But one will surely appreciate it more once they realize its versatility not to mention high nutritional content.
Coconuts are now fast becoming an important export product due to the hype about the health benefits of consuming coconuts, particularly cocowater which is the popular beverage of Hollywood celebrities nowadays.
Unsweetened fresh coconut water straight from the shell is a fantastic refreshment even without refrigeration. With sterile processing facilities, it is now packaged and shipped across the world in bottles and cartons together with cocomilk and cream.
For dessert, you can heat up cocowater with some gelatin and it solidifies into a great tasting jelly which can be mixed with tropical fruit, whipped cream and/or condensed milk.
Coconut milk and cream is a great dairy substitute for those who are allergic to milk. It can be used in many desserts from puddings and pastries to candies and ice cream. Philippine desserts and drinks include guinataan which can be translated into “made with cocomilk”, buco sherbet, an iced concoction primarily made from frozen cocowater with young shredded cocomeat, and guinomis, a refreshment made with cocomilk, rice crispies, gelatin, sweetened with brown sugar syrup.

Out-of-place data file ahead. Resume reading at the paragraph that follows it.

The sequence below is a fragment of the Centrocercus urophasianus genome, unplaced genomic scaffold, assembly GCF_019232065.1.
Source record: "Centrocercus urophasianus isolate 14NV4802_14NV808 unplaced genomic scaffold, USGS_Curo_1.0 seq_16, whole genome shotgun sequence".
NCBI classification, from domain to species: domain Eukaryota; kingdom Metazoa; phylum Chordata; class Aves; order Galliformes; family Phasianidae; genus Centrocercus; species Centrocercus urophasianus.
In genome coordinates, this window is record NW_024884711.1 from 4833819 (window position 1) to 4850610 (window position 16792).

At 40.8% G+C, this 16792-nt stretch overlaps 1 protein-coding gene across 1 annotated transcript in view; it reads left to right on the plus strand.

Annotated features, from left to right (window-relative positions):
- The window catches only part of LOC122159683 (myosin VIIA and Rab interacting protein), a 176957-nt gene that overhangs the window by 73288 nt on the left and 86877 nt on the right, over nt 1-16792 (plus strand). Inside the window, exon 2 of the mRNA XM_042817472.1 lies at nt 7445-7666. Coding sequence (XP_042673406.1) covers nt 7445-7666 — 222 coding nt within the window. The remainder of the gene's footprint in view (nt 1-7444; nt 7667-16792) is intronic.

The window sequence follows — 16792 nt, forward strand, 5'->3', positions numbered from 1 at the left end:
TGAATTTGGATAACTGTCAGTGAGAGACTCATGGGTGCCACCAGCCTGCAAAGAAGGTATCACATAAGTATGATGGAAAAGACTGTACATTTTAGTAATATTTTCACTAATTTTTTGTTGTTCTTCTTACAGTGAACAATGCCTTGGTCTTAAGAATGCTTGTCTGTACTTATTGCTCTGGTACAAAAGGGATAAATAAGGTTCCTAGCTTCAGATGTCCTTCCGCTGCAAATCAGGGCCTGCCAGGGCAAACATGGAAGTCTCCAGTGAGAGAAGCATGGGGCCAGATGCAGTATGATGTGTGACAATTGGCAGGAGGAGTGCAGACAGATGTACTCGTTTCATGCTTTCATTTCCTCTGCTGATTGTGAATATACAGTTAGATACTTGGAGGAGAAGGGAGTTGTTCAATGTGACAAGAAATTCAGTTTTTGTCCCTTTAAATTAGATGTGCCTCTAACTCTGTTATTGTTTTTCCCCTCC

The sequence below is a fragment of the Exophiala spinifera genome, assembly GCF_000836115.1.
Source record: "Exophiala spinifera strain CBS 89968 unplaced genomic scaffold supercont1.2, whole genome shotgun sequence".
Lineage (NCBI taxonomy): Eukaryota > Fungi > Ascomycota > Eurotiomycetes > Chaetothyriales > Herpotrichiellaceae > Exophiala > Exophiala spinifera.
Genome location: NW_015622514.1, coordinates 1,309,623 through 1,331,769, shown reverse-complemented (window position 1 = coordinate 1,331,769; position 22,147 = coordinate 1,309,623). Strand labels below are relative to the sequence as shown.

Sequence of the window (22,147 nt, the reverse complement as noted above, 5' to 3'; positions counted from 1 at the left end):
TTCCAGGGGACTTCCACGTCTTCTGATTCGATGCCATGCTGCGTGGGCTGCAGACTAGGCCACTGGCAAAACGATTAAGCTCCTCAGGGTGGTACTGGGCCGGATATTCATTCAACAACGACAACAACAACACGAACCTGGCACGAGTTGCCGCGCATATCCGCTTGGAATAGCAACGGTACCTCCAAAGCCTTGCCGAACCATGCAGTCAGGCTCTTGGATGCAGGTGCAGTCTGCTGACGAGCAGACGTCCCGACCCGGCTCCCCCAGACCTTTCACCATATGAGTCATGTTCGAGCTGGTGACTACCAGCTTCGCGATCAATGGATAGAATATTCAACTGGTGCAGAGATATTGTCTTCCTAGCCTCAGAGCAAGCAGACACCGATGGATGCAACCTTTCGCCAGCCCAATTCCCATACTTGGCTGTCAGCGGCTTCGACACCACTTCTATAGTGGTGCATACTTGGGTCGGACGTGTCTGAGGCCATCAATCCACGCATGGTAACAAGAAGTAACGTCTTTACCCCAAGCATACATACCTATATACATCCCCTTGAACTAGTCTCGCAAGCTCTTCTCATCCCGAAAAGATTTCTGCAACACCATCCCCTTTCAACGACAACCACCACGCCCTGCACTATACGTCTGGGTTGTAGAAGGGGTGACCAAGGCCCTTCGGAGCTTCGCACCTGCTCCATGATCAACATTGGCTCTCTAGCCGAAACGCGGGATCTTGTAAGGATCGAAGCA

Traditional Indian desserts like kozhukatta, poornalu and singori are variations of a cooked sweetened coconut product with other ingredients and flavorings, usually sweet aromatic spices.
Even Western desserts like carrot cake and almond joy cake use desiccated coconut for added texture and flavor. And of course the famous Coconut Cream Pie so many Americans enjoy.
Another healthy sweet derivative from coconut is nata de coco, a delicious translucent jelly like product from the natural microbial fermentation of coconut water. The chewy delicacy, usually sweetened, cut into small cubes and bottled in syrup, is a popular ingredient in Asian desserts and beverages.